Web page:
Schizophrenia by Axel Nimmerjahn

The Role of Astrocyte-Neuron Communication in Normal Brain Function and Mental Disorder
2013 Seed Grant

Axel Nimmerjahn, Ph.D.
Department of Biophotonics
The Salk Institute for Biological Studies

Mental disorders represent the single greatest burden of all human diseases, and currently available treatments do not meet the need of most patients. Mental illnesses are associated with changes in the brain’s structure, chemistry and function as revealed by brain imaging techniques such as magnetic resonance imaging (MRI), and positron emission tomography (PET) on the systems-level. However, a complete understanding of what causes mental illness on cellular and molecular levels is still lacking. Anatomical studies have revealed disease-associated changes in both neuronal and glial cell morphology. However, while electrophysiological studies have provided some insight into electrical activity changes in neurons during disease states and drug treatment, very little is known about corresponding changes in glial cells, particularly astrocytes the largest subgroup of glial cells in the brain, which are chemically excitable but electrically largely silent. Astrocytes can communicate chemically with neurons both in vitro and in vivo. However, it is unclear whether astrocyte neuron communication contributes to mental disorders.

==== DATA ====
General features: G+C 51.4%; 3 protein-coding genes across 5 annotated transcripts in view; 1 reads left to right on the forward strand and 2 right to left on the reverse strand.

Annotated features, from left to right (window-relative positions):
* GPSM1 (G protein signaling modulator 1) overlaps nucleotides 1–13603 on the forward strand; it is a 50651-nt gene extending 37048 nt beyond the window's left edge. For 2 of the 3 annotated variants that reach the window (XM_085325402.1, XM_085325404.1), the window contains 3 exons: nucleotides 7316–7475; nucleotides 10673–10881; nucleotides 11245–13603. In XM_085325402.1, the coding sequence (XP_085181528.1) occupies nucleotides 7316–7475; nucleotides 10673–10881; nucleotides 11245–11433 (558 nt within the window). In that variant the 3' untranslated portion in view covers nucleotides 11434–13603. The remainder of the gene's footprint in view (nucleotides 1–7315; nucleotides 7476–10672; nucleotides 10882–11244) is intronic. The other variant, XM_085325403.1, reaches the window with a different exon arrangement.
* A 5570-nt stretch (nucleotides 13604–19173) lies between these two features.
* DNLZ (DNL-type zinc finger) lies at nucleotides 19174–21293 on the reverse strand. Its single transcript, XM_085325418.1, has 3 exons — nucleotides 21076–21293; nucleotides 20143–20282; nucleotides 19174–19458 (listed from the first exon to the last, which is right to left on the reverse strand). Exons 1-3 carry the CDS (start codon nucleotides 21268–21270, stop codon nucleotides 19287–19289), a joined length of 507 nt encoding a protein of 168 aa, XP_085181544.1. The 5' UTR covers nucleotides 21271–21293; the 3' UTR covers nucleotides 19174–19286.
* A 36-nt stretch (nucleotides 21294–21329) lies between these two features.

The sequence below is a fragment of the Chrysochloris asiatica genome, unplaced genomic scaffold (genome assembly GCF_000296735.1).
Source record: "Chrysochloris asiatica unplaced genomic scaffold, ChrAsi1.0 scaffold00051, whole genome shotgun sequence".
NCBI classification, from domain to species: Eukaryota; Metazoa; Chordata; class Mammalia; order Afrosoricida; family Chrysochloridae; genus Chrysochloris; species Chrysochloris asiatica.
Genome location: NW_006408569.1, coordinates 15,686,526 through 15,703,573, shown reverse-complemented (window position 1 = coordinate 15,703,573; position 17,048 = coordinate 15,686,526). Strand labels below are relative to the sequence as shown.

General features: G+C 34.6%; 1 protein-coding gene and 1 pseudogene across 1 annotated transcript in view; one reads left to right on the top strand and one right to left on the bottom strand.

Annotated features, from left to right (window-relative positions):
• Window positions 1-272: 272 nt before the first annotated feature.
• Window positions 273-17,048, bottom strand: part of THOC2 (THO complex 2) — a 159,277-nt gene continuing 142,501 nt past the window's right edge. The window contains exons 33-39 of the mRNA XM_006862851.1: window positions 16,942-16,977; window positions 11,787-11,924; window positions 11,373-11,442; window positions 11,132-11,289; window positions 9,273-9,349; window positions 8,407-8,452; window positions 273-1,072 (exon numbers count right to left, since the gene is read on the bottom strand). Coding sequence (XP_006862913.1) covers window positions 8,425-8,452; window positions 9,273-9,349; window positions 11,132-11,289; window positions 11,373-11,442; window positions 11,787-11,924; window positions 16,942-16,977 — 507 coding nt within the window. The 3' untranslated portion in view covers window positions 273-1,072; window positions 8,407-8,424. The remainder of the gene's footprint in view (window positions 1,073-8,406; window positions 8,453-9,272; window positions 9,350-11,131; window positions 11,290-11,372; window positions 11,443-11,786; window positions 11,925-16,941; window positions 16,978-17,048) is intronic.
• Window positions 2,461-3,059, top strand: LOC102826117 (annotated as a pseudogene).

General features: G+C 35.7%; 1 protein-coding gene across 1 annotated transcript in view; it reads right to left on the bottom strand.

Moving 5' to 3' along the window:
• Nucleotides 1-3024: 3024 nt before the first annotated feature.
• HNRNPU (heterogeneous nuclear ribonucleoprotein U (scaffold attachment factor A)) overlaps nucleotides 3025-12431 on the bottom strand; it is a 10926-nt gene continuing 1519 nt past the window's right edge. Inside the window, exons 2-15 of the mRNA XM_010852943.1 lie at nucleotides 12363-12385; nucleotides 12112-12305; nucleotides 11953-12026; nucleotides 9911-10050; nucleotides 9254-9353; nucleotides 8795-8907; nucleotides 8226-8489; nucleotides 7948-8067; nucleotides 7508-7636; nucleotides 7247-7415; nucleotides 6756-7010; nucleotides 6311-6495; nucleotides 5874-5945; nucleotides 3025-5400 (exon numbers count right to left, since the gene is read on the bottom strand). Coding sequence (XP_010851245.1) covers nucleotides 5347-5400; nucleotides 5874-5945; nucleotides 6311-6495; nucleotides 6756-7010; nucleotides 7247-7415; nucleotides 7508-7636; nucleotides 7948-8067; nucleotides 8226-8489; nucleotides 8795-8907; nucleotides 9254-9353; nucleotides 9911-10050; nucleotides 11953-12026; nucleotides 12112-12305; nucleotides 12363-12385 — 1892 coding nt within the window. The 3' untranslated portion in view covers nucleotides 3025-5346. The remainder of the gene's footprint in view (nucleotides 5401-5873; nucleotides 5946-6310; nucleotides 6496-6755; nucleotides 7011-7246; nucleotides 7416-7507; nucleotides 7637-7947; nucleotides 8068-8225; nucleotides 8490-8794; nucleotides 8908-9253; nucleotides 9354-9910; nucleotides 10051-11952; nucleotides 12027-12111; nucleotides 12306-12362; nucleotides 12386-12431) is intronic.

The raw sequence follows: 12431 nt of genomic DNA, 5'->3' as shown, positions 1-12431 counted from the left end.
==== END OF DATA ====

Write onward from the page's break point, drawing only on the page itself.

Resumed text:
Dr. Nimmerjahn’s central hypothesis is that astrocytes significantly contribute to mental illness through aberrant modulation of neural activity thereby presenting a promising new target for future therapeutic interventions. The rationale for his research is that, once the cellular mechanisms by which astrocytes contribute to brain physiology and pathology are known, new and improved treatment strategies can be developed. Focusing on the role of astrocyte-neuron communication in prefrontal cortex, a brain region involved in mental disorders, three specific aims will be pursued: 1) Determine normal forms of astrocyte-neuron communication in the prefrontal cortex of behaving mice; 2) Determine how astrocyte-neuron communication is dysregulated in mouse models of psychosis; and 3) Determine how anti-psychotic drug treatment modulates astrocyte-neuron communication in mentally ill mice. The proposed research will reveal key insights into the cellular mechanisms underlying astrocyte-neuron communication in the normal and diseased mouse brain. This knowledge should pave the way for the development of new and improved drug treatments and their evaluation in preclinical mouse models. If indeed astrocyte-neuron communication contributes to mental illness phenotypes this would profoundly affect our view of the cellular mechanisms underlying brain physiology and pathology.

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